Government ‘floating’ idea of allowing more EU HGV drivers to work here again, in bid to tackle mass shortages

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The Government is apparently considering making it easier for EU lorry drivers to work in the UK again, in a bid to tackle the HGV driver crisis.

Parts of the UK freight network have ground to a halt due to combination of Covid-19 and Brexit leading to mass shortages in shops, restaurants and other suppliers.

For weeks senior figures in the transport sector have been urging the Government to offer fresh support to help the industry train up new drivers to fill the spaces and ease the deadlock.

The Road Haulage Association (RHA) recently revealed a shortage of 60,000 drivers – partly due to older drivers retiring and around 30,000 HGV driving tests being lost last year because of the pandemic.

Many European drivers also returned to their home countries during the pandemic, with Brexit restrictions dampening enthusiasm for returning to the UK.

As a result, hauliers have been forced to ramp up wages to attract talent, with concerns that that and stock shortages are forcing end prices up.

This week the boss of the Co-op said food shortages were at the worst level he had ever seen.

McDonald’s said it ran out of milkshakes while Nando’s saw a shortage of chickens due to a combination of not enough drivers and fewer staff working in meat factories.

Now the Government is said to be considering bringing forward a review of its Shortage of Occupation list to make it easier for EU drivers to work here.

A review of the Shortage of Occupation list, which sets out jobs where overseas workers can apply for visas, is not due until next year.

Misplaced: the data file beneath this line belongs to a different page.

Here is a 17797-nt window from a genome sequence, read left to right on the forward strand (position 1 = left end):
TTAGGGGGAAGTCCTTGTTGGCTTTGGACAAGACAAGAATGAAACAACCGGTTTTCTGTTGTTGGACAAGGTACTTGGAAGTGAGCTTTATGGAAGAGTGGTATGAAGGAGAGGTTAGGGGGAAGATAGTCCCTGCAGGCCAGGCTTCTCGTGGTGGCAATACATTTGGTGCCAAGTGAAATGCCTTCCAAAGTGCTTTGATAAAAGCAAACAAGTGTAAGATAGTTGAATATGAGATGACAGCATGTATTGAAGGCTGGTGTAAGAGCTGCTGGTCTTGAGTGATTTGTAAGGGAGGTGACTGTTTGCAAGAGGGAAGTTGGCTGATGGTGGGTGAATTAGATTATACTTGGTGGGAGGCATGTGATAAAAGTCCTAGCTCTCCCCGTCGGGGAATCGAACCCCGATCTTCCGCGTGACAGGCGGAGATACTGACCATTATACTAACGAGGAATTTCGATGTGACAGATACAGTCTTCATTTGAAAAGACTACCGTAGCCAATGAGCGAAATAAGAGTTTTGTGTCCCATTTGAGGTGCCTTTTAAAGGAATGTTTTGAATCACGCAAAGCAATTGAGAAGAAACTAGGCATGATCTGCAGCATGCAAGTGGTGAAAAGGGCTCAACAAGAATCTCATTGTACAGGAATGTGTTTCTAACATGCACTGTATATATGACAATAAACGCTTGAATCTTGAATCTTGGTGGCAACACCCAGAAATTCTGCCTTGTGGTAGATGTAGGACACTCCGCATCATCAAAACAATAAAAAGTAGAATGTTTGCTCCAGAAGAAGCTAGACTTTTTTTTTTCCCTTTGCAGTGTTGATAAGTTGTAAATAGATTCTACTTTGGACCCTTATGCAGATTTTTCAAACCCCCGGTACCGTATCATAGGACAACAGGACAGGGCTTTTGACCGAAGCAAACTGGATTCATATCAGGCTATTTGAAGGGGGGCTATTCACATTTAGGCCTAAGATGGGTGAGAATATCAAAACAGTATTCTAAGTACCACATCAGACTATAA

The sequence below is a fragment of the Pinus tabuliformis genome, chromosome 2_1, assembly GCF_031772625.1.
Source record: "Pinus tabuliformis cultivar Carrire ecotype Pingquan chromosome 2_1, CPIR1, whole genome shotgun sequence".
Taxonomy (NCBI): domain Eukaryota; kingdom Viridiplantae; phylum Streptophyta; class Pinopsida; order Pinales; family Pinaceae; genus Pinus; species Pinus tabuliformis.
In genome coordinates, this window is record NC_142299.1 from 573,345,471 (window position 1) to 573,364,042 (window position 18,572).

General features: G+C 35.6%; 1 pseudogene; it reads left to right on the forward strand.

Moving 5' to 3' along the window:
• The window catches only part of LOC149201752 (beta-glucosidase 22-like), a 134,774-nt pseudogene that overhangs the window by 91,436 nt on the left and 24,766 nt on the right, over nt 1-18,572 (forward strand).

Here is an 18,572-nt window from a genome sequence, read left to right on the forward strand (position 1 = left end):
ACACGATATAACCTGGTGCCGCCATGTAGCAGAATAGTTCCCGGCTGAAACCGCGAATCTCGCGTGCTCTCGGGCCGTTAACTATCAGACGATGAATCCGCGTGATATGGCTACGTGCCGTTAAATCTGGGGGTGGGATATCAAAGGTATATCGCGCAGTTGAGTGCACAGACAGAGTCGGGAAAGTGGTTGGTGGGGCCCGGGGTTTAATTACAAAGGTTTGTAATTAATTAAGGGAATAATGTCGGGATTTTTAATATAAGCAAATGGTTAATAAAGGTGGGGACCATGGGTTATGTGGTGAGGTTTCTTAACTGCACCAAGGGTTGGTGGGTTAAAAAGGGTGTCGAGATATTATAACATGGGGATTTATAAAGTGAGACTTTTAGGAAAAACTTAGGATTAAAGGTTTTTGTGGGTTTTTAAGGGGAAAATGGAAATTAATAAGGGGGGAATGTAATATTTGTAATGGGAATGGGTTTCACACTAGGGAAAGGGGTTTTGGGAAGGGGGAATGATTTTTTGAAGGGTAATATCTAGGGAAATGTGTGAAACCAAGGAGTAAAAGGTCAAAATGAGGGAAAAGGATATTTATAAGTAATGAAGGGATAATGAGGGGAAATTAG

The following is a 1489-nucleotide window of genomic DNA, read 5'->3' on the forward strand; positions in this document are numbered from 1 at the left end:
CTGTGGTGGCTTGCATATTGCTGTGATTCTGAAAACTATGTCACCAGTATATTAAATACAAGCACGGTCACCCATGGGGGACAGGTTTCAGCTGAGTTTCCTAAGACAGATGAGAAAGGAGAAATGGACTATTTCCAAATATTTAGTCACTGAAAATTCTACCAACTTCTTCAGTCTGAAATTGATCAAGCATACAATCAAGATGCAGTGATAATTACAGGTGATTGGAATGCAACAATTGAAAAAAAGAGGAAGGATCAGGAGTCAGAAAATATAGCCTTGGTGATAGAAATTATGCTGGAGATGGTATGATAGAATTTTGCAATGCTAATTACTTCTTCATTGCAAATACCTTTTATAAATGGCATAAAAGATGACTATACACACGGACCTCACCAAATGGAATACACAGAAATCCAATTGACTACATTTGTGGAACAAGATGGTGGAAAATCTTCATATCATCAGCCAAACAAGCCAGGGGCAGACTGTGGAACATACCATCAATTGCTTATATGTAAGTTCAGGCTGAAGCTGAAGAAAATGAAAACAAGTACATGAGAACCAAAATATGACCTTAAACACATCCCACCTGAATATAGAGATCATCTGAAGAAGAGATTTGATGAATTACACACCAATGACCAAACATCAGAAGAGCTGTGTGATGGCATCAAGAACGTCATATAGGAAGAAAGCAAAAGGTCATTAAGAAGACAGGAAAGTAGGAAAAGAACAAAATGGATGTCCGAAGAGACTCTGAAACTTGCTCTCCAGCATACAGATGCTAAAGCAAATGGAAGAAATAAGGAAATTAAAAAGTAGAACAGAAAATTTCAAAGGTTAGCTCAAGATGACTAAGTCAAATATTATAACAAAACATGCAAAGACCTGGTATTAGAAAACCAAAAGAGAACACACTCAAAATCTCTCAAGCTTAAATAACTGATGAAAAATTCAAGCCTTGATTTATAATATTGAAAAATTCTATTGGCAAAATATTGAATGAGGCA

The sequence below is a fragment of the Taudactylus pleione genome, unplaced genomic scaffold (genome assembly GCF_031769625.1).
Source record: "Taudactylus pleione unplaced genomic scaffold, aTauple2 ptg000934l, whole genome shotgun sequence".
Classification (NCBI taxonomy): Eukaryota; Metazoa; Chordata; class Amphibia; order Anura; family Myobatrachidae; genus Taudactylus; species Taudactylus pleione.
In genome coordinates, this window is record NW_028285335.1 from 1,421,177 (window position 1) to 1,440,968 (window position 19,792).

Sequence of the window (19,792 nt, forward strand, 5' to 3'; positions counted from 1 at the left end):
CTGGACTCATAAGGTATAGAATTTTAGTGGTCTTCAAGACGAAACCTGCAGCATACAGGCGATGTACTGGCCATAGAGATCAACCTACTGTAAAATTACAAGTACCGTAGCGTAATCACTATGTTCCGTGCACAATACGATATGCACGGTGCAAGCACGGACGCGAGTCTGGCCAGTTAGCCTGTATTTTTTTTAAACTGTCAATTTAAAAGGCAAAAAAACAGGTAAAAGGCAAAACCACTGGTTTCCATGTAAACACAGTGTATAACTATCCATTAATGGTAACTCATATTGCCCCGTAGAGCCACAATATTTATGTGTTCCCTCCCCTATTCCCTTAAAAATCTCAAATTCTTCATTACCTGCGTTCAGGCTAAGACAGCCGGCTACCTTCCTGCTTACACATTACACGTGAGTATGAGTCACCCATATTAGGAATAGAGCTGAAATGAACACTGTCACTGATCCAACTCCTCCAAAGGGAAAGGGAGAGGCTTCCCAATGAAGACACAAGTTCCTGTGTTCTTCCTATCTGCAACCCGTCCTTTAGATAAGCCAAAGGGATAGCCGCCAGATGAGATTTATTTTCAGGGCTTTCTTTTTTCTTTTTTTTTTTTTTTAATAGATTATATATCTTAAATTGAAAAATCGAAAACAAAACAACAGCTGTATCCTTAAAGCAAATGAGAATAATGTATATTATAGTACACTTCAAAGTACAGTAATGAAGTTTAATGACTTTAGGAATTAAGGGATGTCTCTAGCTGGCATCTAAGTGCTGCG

The PA news agency understands proposals have been floated for bringing forward the review so HGV drivers can be included to ease the problems facing the supply chain.

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Several Government departments are liaising over the supply chain issues, including the Business, Energy and Industrial Strategy department, the Home Office, the Department for Transport, the Department for Education, the Department for Environment, Food and Rural Affairs, and the Department for Work and Pensions.

Home Office officials are said to be blocking the review being brought forward, amid concerns it could lead to other sectors demanding inclusion.

A source told PA: “It has been floated and seems like the obvious solution but there’s been a lot of pushback from the Home Office.”

HGV drivers are currently not included on the list but there is pressure from supermarkets to include them to help ease the shortfall whilst more UK drivers are trained.

The current average age of a UK HGV driver is 55 and ministers are concerned an aging workforce needs replacing.

Government officials are working with the DVLA to increase the number of tests taking place and have vowed to streamline the process.

They have also increased funding for apprentices to get more workers into the industry but want to ensure the UK is less reliant on overseas drivers.

Supermarkets and haulier groups have warned prices could go up as wages rise for drivers – having stagnated for the last five years.

Some drivers have already staged strike action because their pay has not risen whilst other colleagues have seen increases.

Retailers and suppliers such as Amazon, Tesco and Marks & Spencer have offered signing-on bonuses.

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The Government introduced a seasonal workers visa in December last year for 30,000 workers to come to the UK to primarily pick fruit, but there were exemptions on the jobs available – including meat processing factories and flower pickers.

The Government said this week: “The British people repeatedly voted to end free movement and take back control of our immigration system and employers should invest in our domestic workforce instead of relying on labour from abroad.

“We recently announced a package of measures to help tackle the HGV driver shortage, including plans to streamline the process for new drivers to gain their HGV licence and to increase the number of tests able to be conducted.

“We have also temporarily relaxed drivers’ hours rules to allow HGV drivers to make slightly longer journeys, but these must only be used where necessary and must not compromise driver safety.”

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Tom PegdenLeicester Mercury business editor